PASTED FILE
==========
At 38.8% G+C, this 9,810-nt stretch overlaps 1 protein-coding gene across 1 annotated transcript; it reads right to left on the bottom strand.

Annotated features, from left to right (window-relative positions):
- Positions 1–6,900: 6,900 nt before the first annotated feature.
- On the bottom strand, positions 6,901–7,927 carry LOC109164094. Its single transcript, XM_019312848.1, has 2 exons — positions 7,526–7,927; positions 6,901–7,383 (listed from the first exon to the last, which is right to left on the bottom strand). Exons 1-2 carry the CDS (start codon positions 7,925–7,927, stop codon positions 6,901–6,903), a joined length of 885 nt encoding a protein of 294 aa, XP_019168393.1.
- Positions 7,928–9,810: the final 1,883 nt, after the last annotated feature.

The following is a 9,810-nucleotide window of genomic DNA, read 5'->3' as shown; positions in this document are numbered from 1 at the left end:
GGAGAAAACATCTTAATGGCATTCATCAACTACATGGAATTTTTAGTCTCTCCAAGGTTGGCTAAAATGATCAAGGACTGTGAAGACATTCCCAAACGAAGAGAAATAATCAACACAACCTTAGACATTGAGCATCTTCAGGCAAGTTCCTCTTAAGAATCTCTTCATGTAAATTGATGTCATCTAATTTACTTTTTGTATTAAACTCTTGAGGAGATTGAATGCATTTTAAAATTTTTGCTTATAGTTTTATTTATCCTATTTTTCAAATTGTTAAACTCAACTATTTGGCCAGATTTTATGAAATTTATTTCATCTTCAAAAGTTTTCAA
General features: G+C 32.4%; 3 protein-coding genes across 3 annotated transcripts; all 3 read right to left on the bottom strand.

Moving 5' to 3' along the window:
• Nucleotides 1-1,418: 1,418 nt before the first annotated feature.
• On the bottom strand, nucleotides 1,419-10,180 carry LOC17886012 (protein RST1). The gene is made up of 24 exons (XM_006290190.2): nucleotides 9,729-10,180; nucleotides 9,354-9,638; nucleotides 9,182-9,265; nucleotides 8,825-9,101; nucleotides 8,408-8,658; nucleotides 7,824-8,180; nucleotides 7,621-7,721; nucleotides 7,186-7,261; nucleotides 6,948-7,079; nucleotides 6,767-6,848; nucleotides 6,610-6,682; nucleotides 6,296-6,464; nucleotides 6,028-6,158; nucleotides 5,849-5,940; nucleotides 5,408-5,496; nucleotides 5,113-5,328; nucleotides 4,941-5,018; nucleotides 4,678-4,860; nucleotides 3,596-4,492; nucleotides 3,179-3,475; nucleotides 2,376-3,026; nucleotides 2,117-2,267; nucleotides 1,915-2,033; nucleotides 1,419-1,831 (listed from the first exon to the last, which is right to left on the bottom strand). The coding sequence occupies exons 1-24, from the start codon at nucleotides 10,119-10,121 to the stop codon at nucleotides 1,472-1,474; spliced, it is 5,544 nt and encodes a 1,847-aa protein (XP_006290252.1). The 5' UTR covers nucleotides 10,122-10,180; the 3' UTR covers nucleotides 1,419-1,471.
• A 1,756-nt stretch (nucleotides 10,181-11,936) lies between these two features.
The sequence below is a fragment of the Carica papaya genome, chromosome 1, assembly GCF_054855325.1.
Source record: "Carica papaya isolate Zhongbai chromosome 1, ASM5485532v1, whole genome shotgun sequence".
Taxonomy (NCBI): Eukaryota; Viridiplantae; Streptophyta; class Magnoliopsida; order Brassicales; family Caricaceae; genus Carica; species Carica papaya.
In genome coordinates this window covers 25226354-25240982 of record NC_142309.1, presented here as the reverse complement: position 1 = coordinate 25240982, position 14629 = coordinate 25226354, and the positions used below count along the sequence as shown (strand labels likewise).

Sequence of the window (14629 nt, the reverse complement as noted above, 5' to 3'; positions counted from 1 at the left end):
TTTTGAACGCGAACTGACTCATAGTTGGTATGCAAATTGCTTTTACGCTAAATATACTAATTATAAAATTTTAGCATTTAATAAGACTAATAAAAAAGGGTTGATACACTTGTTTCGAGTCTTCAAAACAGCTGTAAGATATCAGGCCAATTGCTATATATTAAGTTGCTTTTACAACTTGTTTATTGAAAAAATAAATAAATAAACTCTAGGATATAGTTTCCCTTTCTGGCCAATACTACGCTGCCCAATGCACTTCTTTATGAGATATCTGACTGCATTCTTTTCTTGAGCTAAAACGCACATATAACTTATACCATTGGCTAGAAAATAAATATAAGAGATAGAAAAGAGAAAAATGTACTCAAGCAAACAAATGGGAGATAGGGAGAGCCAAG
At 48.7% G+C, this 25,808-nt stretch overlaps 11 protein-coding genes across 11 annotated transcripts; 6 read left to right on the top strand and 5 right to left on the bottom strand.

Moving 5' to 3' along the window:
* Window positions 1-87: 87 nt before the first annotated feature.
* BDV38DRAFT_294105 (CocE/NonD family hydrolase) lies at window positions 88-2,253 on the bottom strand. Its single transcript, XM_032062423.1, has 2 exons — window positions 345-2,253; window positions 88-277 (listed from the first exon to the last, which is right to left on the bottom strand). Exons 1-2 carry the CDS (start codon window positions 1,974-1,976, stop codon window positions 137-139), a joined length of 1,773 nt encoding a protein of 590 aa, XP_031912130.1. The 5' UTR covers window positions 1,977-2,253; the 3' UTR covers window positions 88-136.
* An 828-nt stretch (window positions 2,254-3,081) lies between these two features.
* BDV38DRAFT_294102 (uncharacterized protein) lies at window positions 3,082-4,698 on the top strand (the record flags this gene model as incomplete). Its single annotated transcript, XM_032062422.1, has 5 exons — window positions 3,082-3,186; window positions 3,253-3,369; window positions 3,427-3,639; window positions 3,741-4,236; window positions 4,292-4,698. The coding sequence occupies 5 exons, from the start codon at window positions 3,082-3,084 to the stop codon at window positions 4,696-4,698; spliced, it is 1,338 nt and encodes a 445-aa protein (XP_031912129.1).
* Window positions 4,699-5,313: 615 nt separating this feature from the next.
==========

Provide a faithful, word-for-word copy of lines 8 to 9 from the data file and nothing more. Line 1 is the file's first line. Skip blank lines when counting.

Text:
General features: G+C 32.4%; 3 protein-coding genes across 3 annotated transcripts; all 3 read right to left on the bottom strand.

Moving 5' to 3' along the window: